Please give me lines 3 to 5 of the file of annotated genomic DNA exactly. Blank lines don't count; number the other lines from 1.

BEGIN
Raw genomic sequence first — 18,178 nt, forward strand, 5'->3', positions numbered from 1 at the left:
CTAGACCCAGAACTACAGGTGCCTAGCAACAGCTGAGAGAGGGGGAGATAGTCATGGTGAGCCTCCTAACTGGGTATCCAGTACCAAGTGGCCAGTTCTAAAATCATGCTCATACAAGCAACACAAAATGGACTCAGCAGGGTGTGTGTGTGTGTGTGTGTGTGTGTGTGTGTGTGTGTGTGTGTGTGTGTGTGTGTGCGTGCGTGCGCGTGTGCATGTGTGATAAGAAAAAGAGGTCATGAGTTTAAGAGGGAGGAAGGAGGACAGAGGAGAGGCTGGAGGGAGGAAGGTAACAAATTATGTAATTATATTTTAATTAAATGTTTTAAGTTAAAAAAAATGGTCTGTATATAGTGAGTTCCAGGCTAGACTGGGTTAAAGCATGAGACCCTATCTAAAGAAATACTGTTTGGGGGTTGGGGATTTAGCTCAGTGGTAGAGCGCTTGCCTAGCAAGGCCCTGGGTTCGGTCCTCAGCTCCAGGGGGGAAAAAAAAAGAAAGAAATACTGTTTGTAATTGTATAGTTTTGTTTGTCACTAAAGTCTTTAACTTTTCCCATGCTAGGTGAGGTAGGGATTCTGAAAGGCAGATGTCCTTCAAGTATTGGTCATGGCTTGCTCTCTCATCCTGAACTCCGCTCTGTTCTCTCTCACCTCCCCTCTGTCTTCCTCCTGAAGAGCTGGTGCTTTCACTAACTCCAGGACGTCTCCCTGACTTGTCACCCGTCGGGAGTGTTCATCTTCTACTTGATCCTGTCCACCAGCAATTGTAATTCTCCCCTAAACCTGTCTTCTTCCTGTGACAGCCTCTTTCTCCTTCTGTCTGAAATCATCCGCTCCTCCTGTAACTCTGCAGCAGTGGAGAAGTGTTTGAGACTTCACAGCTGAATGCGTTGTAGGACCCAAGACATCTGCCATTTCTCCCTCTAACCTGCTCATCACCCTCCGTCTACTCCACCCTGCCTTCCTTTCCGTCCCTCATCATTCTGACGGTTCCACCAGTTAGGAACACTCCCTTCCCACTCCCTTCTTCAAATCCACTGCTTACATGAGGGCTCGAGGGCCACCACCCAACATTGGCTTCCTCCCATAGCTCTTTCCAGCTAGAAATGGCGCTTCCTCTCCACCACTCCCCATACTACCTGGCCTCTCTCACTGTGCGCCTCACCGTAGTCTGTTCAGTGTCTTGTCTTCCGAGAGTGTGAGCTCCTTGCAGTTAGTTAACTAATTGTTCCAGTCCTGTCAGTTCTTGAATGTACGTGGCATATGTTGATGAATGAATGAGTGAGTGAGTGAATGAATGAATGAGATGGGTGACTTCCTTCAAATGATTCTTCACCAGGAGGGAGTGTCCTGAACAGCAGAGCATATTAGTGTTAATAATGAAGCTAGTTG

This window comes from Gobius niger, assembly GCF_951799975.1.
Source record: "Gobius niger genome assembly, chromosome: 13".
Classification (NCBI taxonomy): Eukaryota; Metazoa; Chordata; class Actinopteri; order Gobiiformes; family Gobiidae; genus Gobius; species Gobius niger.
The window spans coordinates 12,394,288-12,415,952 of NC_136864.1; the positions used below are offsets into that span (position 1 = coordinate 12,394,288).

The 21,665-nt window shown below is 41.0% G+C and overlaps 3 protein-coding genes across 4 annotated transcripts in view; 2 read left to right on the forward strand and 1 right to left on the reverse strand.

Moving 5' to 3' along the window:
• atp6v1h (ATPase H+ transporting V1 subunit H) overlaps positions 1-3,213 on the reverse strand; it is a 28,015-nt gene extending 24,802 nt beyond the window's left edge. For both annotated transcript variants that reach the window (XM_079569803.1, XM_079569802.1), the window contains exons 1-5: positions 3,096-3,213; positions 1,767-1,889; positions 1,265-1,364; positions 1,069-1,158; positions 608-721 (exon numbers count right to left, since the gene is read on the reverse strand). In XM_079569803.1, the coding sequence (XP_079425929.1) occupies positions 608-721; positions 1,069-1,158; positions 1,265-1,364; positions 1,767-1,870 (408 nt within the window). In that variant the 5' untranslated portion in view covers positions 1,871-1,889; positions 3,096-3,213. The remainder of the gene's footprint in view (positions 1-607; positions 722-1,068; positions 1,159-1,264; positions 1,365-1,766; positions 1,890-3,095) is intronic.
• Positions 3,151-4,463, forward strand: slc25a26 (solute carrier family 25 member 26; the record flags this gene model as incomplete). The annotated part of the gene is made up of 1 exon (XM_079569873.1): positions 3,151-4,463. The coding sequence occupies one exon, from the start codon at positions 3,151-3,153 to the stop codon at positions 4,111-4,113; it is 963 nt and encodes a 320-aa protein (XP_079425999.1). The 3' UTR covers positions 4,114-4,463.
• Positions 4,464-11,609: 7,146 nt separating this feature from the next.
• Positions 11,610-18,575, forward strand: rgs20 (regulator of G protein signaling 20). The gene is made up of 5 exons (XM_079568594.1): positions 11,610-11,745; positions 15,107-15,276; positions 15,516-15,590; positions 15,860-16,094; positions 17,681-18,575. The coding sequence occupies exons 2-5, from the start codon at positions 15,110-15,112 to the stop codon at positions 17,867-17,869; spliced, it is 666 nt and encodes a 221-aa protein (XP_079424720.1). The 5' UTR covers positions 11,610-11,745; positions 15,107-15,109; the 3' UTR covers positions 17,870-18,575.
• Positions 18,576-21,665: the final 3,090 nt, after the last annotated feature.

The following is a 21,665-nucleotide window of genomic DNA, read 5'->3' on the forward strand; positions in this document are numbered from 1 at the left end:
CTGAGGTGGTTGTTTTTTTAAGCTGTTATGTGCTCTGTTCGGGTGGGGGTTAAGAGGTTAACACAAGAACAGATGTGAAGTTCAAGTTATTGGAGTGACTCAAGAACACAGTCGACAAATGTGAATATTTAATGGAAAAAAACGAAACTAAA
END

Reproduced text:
This window comes from Gobius niger, assembly GCF_951799975.1.
Source record: "Gobius niger genome assembly, chromosome: 13".
Classification (NCBI taxonomy): Eukaryota; Metazoa; Chordata; class Actinopteri; order Gobiiformes; family Gobiidae; genus Gobius; species Gobius niger.